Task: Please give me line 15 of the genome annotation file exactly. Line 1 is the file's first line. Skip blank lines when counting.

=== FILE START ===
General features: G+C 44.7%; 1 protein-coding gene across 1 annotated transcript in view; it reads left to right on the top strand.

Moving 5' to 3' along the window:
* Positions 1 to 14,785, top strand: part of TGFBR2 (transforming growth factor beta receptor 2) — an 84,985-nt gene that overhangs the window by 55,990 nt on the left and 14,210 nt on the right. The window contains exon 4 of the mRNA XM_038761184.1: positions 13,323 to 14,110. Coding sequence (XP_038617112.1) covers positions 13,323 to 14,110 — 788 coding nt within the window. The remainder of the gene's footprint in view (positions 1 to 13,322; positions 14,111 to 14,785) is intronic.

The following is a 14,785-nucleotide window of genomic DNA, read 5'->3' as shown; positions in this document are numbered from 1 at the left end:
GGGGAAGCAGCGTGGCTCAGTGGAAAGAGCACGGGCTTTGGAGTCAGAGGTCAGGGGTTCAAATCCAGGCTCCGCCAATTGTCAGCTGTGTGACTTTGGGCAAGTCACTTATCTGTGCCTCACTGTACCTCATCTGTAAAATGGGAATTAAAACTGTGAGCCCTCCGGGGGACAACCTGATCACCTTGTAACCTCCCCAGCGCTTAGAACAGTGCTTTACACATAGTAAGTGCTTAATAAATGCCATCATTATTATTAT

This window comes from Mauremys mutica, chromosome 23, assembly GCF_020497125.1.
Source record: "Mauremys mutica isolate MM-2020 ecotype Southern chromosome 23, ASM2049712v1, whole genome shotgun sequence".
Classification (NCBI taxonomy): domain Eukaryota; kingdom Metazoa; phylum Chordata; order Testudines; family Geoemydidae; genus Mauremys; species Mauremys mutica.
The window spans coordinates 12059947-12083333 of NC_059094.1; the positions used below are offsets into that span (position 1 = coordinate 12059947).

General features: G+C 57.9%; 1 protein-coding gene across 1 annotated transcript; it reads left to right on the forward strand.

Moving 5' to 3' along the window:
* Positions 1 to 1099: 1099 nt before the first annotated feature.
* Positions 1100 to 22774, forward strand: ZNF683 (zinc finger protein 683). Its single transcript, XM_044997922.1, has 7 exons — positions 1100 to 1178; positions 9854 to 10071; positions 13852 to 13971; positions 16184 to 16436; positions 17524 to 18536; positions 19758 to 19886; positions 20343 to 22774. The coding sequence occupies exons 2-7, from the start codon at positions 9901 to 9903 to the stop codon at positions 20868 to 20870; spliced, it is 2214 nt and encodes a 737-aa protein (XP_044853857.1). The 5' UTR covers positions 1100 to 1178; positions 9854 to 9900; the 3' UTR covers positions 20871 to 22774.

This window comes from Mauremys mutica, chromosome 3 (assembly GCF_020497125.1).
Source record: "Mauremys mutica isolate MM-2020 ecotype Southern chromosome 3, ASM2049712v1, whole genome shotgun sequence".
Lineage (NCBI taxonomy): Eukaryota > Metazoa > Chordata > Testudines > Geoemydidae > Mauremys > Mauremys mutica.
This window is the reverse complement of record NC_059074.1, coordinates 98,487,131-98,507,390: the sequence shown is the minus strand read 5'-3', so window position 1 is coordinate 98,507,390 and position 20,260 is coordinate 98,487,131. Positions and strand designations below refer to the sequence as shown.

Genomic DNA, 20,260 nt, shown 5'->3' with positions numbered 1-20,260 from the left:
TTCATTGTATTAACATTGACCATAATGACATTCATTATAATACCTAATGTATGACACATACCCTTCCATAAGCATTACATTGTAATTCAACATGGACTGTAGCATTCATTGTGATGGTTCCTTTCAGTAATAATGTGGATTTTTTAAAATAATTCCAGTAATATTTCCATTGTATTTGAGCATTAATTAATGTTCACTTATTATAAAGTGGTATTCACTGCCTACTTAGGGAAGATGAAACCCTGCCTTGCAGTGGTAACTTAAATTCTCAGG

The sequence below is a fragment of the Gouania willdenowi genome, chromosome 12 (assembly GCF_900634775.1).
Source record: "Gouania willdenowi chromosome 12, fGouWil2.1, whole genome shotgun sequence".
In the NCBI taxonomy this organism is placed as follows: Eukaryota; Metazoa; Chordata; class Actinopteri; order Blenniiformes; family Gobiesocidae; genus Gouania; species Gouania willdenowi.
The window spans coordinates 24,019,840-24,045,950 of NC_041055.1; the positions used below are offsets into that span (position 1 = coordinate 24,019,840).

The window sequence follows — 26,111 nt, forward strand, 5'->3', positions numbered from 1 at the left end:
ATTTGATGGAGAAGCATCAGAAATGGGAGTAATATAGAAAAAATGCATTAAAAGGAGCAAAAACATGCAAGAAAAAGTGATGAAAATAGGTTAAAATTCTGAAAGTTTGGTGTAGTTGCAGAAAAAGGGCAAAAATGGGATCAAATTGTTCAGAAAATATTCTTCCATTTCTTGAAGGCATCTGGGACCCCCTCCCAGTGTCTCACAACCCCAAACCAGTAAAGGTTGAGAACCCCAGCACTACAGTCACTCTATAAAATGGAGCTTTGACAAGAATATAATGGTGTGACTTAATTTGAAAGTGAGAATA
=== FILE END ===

Source record: "Mauremys mutica isolate MM-2020 ecotype Southern chromosome 3, ASM2049712v1, whole genome shotgun sequence".